I have been running a new Encore 2N1 for the last month. The stove is a vast improvement over the prior non 2N1 version. The refractory is no longer built of a delicate styrofoam and is now composed of a much harder firebrick type material. The catalyst is half the size of the older one and that translates to half the cost to replace. I have been told it runs about $100. Also, I would never by a non-cat stove as once fire is built and the stove temp is about 450 you can begin catalytic operation. In catalytic mode I have been averaging about one piece of dry split wood per hour with the air intake turned down about one third of the way. Of course if nice flames are wanted and a bit of a shorter burn you can very easily remove the catalyst and turn the stove into secondary burn operation.

    I am extremely happy with my $2400 purchase and highly recommend this stove. My chimney is a 25 foot exterior brick chimney without a steel liner. I am using the 8" flue kit venting directly from the back of the stove into the chimney. I do not think the back firebox plate is fragile and have not experienced breakage issues. Of course I am careful not to drop wood into the firebox for fear of breaking it or the door glass. I can keep a constant 500-550 temperature all day and add wood at the rate of one piece per hour. The glass door on this stove stays relatively clear through my burns but will smoke up during the cool down period in catalytic mode. It also helps to get your fire up to temperature as fast as possible.

    I have easily achieved 10 hour burns but not the 14 hour advertised burn times. I have also not yet achieved overnight burns but I am still getting used to the stove and believe it is more of a user issue. Very, very nice stove and it pumps out some serious heat into my 2,300 sq foot cape. My prior stove was a Encore CAT non-2N1 stove. This new 2N1 stove is tougher and more flexible than the prior version, but performs similarly. I give it 4.5 thumbs up out of 5 as I feel there is always room for improvement.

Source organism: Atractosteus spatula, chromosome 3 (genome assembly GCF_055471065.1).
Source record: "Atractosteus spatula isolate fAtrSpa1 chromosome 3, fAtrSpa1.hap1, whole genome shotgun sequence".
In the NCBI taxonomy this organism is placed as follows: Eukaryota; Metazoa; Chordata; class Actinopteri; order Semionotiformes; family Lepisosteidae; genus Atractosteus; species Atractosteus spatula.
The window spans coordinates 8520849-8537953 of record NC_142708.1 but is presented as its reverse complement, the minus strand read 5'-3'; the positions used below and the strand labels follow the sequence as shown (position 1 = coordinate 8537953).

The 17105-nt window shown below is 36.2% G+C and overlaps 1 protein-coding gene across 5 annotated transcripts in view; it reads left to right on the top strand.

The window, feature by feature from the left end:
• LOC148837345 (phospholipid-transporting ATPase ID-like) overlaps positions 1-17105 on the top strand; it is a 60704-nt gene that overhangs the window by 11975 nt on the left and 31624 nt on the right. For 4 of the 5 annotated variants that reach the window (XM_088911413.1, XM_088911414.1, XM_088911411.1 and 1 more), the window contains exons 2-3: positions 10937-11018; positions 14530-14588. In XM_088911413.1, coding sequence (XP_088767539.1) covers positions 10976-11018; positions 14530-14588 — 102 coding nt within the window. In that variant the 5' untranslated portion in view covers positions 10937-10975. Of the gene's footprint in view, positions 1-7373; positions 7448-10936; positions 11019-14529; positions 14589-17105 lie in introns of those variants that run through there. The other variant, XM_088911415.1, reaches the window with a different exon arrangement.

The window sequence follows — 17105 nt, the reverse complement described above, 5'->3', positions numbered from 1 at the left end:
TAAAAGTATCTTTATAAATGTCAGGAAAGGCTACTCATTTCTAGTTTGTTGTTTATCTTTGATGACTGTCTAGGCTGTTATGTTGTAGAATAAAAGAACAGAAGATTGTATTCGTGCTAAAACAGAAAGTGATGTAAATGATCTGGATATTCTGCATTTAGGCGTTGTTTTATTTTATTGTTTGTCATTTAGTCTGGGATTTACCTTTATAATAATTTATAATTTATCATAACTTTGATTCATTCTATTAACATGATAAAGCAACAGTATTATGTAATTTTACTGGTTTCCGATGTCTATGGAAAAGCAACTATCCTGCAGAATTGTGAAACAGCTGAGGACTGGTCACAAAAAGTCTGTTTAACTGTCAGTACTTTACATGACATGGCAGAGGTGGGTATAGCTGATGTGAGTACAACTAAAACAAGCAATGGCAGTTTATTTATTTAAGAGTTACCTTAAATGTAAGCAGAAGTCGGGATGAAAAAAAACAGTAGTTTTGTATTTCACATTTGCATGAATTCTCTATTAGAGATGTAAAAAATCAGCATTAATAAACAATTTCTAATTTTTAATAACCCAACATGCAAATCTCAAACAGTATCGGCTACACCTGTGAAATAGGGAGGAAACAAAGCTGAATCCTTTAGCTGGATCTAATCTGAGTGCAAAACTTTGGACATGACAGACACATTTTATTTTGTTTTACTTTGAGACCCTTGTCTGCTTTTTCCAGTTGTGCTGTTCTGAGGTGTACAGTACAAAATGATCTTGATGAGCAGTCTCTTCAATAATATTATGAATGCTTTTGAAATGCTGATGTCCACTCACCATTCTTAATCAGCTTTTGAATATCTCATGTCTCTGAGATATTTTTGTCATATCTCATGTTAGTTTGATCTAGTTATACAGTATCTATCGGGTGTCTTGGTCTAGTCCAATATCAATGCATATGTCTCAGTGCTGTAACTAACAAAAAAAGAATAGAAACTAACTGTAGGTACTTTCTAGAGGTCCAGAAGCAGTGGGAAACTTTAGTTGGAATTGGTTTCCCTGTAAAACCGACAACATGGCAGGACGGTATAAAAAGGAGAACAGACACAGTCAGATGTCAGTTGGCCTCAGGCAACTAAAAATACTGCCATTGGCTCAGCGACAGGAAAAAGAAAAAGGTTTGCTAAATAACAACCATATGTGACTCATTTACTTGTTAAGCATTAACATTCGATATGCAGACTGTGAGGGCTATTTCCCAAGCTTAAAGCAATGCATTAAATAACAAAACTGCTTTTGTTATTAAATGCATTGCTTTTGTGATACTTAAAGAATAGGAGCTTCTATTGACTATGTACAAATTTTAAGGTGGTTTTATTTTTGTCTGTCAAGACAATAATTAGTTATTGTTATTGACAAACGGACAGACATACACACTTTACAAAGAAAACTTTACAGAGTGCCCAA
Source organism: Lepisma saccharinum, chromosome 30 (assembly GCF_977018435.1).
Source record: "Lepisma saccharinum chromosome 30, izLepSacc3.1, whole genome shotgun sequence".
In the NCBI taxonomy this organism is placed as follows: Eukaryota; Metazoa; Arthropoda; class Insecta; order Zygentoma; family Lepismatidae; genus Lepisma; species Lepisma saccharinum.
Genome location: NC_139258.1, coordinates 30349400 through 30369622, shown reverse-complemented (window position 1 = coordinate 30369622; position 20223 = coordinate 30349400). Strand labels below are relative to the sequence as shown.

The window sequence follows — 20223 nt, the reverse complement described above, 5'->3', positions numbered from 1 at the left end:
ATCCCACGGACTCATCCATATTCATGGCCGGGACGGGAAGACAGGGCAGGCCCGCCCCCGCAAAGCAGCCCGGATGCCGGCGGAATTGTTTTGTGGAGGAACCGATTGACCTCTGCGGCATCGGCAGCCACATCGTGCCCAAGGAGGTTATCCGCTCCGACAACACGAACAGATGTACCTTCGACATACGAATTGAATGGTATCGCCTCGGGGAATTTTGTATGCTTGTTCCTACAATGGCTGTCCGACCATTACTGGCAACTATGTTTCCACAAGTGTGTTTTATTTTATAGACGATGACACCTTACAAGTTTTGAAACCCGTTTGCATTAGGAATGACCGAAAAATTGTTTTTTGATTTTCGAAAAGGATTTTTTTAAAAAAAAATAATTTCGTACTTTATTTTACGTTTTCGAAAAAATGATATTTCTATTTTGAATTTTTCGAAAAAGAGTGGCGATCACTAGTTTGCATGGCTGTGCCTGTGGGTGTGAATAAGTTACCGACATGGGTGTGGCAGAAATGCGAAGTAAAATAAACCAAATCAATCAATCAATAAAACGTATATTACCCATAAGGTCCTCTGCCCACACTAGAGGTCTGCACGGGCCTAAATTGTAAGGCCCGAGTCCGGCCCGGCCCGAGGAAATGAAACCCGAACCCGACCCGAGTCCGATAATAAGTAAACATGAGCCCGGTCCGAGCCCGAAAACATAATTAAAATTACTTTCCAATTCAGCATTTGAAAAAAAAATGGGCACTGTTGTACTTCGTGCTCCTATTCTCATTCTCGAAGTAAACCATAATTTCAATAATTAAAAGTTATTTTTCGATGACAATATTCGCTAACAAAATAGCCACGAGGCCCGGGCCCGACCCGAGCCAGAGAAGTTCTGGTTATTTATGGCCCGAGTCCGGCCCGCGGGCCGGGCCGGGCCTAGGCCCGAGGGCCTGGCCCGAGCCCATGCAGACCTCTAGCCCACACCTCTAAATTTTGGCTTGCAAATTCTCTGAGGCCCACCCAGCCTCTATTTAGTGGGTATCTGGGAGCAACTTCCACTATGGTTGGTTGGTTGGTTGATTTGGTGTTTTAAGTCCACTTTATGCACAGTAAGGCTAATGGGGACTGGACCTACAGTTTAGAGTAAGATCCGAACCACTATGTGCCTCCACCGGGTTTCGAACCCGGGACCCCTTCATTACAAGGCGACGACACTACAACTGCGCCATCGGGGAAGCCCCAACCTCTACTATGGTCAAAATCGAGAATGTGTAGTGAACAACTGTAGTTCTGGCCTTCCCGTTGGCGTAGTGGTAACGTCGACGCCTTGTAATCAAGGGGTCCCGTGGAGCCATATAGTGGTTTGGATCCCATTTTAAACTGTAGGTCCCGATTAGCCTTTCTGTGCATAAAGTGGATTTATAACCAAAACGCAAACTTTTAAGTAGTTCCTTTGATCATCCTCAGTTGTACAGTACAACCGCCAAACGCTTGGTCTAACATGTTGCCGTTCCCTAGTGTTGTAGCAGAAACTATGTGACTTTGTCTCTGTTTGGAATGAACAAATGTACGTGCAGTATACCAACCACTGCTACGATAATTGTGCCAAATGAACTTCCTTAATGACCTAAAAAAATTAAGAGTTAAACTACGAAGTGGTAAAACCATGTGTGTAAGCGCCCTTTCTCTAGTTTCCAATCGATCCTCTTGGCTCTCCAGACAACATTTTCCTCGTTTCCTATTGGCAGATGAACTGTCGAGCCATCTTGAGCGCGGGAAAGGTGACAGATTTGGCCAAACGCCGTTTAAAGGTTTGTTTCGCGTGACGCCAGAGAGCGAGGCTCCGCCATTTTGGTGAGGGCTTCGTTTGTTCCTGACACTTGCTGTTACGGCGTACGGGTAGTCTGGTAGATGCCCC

12. NinoVitale

    NinoVitale New Member

    Joined:
    Jan 6, 2011
    Messages:
    25
    Loc:
    Urbana, Ohio
    If anyone is intersted in seeing what the 2 in 1 looks like, I took pictures and posted on http://files.jwp-inc.com/Stove/ and you will see the plate, 2nd burn chamber, CAT chamber and where the CAT probe enters. Finally had enough of a warm up to shut it down. I think we burned for 8 days straight and by the looks of -5 weather at night coming to Central Ohio again, we'll be firing her up tonight. Enjoy.
  13. BrowningBAR

    BrowningBAR Minister of Fire

    Joined:
    Jul 22, 2008
    Messages:
    7,607
    Loc:
    Doylestown, PA

    This greatly interests me. Are you telling me the refractory assembly has been completely redone? How long will the assembly last and what are the replacement costs? This is a huge sticking point for me. If they have corrected this issue than a new VC could be in my future when I replace the Vigilant in a few years. Previously the maintenance costs on a large VC cat stove could have run you as much as $900 every few years. What are the current maintenance costs?
  14. harv115

    harv115 New Member

    Joined:
    Jan 15, 2011
    Messages:
    2
    Loc:
    Eastern CT
    Yes, the refractory assembly is completely different. The refractory on my old VC Encore burned through and they quoted me $1,100 for a replacement including the rebuild that would be needed. The only reason I got the newer Encore is because I did not want to have to spend the money to replace a fragile styrofoam refractory and rebuild a ten year old stove. The new refractory is exposed, and not located behind a cast plate as in the old version of the stove. It seems to be made out of a firebrick material that has the consistency of stone. One person on this site has mentioned that he has broken the front plate of his refractory, but he must be dropping in wood instead of placing it in. I see this stove lasting many, many years. I hope this helps you.
  15. BrowningBAR

    BrowningBAR Minister of Fire

    Joined:
    Jul 22, 2008
    Messages:
    7,607
    Loc:
    Doylestown, PA

    Tell me about the refractory assembly. Specifically it's expected life span and replacement costs.
  16. BrowningBAR

    BrowningBAR Minister of Fire

    Joined:
    Jul 22, 2008
    Messages:
    7,607
    Loc:
    Doylestown, PA

    Hmm... going to have to find out more about it's life span and replacement parts. The only thing worse than VC's previous cat design was dealing with VC the company.
  17. NinoVitale

    NinoVitale New Member

    Joined:
    Jan 6, 2011
    Messages:
    25
    Loc:
    Urbana, Ohio
    The refractory plate (thing with the flower) on my 2 in 1 is thick and solid. No foam. Unless I really dropped a heavy piece of wood on it or dropped it while out of the stove, I can't see it ever breaking. It's about 3/4 thick and solid brick or masonary material. I believe the broken plates people are talking about must be the old non-2in1 design as this new one is thick. I'll try and take a side view picture with ruler tonight and post. It's heavy, really heavy so breaking this, even if slamming wood against it, seems unlikely. They have other plates just like this on the right and left side of the stove held in with metal tabs. Again, I'll take pictures but the broken plates must be from NON 2in 1s.